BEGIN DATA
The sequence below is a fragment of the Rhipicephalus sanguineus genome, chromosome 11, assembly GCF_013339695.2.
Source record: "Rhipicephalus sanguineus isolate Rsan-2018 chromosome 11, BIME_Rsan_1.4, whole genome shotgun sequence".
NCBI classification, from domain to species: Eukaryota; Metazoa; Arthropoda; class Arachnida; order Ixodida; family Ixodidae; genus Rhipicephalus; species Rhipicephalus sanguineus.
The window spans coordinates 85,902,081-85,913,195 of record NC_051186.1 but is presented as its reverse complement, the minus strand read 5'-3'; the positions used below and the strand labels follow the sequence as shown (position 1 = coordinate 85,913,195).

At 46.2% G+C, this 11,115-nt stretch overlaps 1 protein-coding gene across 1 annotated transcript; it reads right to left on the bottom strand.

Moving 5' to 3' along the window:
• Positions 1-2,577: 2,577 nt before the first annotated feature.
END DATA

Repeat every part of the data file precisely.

The sequence below is a fragment of the Rhipicephalus sanguineus genome, chromosome 11, assembly GCF_013339695.2.
Source record: "Rhipicephalus sanguineus isolate Rsan-2018 chromosome 11, BIME_Rsan_1.4, whole genome shotgun sequence".
NCBI classification, from domain to species: Eukaryota; Metazoa; Arthropoda; class Arachnida; order Ixodida; family Ixodidae; genus Rhipicephalus; species Rhipicephalus sanguineus.
The window spans coordinates 85,902,081-85,913,195 of record NC_051186.1 but is presented as its reverse complement, the minus strand read 5'-3'; the positions used below and the strand labels follow the sequence as shown (position 1 = coordinate 85,913,195).

At 46.2% G+C, this 11,115-nt stretch overlaps 1 protein-coding gene across 1 annotated transcript; it reads right to left on the bottom strand.

Moving 5' to 3' along the window:
• Positions 1-2,577: 2,577 nt before the first annotated feature.